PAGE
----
Editor: What are some of the higher-risk business sectors?
DeLoach: We have conducted a survey that involved over 200 C-suite executives and directors in which they were asked to identify what they thought would be the critical risks in the next 12 months. The study will be published probably in the first half of February.
What we found was that all sectors have risks. There were a couple of risks that were virtually universal across all sectors; one was the risk relating to profitability constraints due to overall economic conditions that executives thought might limit growth opportunities. In other words, how do we continue to sustain growth in the current environment?
A second risk that was top of mind across most sectors was the issue of regulatory risk. This includes the potential for regulatory changes and heightened regulatory scrutiny that might affect the products and services provided by that sector.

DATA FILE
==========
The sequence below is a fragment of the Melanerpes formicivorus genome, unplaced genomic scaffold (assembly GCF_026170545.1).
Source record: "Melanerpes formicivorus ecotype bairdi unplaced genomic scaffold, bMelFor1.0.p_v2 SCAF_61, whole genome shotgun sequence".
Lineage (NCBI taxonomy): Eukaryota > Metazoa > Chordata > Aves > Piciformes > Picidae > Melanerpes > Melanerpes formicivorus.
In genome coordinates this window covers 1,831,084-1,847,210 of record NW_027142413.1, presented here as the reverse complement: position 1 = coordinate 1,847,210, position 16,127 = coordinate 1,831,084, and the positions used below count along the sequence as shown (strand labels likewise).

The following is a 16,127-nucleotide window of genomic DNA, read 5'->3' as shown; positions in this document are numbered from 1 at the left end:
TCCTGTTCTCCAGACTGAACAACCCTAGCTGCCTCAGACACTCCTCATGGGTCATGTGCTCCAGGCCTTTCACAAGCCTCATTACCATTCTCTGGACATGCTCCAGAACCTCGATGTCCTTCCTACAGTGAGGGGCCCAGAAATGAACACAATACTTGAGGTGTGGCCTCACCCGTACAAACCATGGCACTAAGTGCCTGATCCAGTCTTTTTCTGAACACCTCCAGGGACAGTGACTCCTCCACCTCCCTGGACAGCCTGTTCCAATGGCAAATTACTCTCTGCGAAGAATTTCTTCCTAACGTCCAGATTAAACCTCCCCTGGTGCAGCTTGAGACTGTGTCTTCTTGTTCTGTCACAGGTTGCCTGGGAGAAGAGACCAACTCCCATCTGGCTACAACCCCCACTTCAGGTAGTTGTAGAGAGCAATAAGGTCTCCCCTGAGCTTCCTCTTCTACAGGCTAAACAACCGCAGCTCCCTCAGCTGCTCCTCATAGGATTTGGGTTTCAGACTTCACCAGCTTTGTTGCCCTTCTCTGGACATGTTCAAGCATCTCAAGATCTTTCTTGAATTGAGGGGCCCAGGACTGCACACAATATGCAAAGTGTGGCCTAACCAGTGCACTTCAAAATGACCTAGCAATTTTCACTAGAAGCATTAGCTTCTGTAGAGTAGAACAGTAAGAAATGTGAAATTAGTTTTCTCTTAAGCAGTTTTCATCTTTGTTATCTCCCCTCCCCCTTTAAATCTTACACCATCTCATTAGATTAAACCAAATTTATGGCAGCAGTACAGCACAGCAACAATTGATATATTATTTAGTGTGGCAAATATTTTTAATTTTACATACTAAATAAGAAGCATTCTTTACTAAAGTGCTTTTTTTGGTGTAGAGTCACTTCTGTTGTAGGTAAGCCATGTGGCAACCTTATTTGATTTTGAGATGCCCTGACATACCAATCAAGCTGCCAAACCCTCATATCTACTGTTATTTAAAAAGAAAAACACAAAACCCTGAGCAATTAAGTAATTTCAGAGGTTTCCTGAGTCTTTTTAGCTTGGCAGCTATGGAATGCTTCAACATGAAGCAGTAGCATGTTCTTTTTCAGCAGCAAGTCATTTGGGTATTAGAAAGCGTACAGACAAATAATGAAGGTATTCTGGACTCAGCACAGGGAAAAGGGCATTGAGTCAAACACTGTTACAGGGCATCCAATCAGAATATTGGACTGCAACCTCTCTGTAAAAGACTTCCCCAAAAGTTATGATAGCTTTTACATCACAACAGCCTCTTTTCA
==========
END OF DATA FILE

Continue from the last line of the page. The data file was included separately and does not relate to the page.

The sectors that reported the most concern about risks were first technology, media and communications, and secondly financial services.
Editor: Do global operations increase exposure?
DeLoach: There is no doubt that they do. Cross-border sourcing has created a boundary-less organization for most companies. In today’s interconnected world, an enterprise overview of the international value chain is vital to understanding and managing risk. This view requires consideration of the various tiers of suppliers, not to mention the logistics in linking the vital elements of the supply base together with a company’s operations. It’s hard to identify a major company whose value chain doesn’t extend beyond the borders of the United States.
When operating abroad, corruption is definitely an issue to be reckoned with. Given the bet-the-company penalties involved, companies must avoid the risk of violating the Foreign Corrupt Practices Act, the UK Bribery Act and similar legislation throughout the world. There is unprecedented cooperation of prosecutorial authorities across country borders to deal with corruption.